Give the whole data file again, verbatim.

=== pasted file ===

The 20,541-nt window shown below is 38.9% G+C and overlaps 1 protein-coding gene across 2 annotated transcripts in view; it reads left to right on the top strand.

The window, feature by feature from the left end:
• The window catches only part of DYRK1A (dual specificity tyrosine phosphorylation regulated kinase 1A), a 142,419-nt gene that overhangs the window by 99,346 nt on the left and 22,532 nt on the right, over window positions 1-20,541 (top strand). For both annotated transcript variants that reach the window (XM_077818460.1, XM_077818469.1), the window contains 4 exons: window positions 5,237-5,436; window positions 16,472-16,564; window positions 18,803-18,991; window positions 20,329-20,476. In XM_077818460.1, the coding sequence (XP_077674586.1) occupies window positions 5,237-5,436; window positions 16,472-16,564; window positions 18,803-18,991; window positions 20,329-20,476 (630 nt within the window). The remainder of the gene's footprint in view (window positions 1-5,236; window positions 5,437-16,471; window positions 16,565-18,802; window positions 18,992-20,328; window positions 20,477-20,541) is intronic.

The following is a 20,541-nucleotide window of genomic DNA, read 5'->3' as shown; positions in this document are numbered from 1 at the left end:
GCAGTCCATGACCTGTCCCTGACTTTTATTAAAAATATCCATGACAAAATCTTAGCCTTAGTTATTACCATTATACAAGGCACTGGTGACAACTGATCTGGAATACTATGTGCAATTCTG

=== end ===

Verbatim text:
The 20,541-nt window shown below is 38.9% G+C and overlaps 1 protein-coding gene across 2 annotated transcripts in view; it reads left to right on the top strand.

The window, feature by feature from the left end:
• The window catches only part of DYRK1A (dual specificity tyrosine phosphorylation regulated kinase 1A), a 142,419-nt gene that overhangs the window by 99,346 nt on the left and 22,532 nt on the right, over window positions 1-20,541 (top strand). For both annotated transcript variants that reach the window (XM_077818460.1, XM_077818469.1), the window contains 4 exons: window positions 5,237-5,436; window positions 16,472-16,564; window positions 18,803-18,991; window positions 20,329-20,476. In XM_077818460.1, the coding sequence (XP_077674586.1) occupies window positions 5,237-5,436; window positions 16,472-16,564; window positions 18,803-18,991; window positions 20,329-20,476 (630 nt within the window). The remainder of the gene's footprint in view (window positions 1-5,236; window positions 5,437-16,471; window positions 16,565-18,802; window positions 18,992-20,328; window positions 20,477-20,541) is intronic.

The following is a 20,541-nucleotide window of genomic DNA, read 5'->3' as shown; positions in this document are numbered from 1 at the left end:
GCAGTCCATGACCTGTCCCTGACTTTTATTAAAAATATCCATGACAAAATCTTAGCCTTAGTTATTACCATTATACAAGGCACTGGTGACAACTGATCTGGAATACTATGTGCAATTCTG